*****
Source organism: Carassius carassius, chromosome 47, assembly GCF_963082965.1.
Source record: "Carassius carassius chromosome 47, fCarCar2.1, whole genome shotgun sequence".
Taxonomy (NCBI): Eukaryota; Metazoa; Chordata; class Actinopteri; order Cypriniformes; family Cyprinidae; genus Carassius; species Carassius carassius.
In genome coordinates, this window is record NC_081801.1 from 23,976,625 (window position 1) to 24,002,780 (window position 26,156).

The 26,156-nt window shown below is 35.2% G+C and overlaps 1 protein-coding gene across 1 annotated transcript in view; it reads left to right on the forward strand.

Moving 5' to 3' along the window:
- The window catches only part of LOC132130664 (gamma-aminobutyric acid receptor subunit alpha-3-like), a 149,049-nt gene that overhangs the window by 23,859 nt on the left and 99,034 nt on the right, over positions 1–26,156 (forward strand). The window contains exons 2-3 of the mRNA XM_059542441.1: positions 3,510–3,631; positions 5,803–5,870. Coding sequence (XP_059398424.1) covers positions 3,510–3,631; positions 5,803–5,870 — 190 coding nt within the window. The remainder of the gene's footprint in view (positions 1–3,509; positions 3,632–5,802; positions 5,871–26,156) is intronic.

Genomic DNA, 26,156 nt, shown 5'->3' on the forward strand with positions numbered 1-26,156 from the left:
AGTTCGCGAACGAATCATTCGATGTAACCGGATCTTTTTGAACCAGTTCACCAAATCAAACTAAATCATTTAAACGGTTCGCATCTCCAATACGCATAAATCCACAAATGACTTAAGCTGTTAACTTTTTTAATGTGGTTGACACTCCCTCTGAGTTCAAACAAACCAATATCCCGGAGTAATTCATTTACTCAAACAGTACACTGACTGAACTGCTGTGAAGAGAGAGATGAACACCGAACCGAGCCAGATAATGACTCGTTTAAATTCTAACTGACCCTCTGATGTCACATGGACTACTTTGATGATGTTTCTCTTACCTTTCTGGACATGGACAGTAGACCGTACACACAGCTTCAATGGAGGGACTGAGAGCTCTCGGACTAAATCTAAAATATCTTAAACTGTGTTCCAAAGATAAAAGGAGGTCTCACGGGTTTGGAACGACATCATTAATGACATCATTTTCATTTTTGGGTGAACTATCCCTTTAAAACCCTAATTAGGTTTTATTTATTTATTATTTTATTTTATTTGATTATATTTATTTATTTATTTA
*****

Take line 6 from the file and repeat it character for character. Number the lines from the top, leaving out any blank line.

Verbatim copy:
Moving 5' to 3' along the window: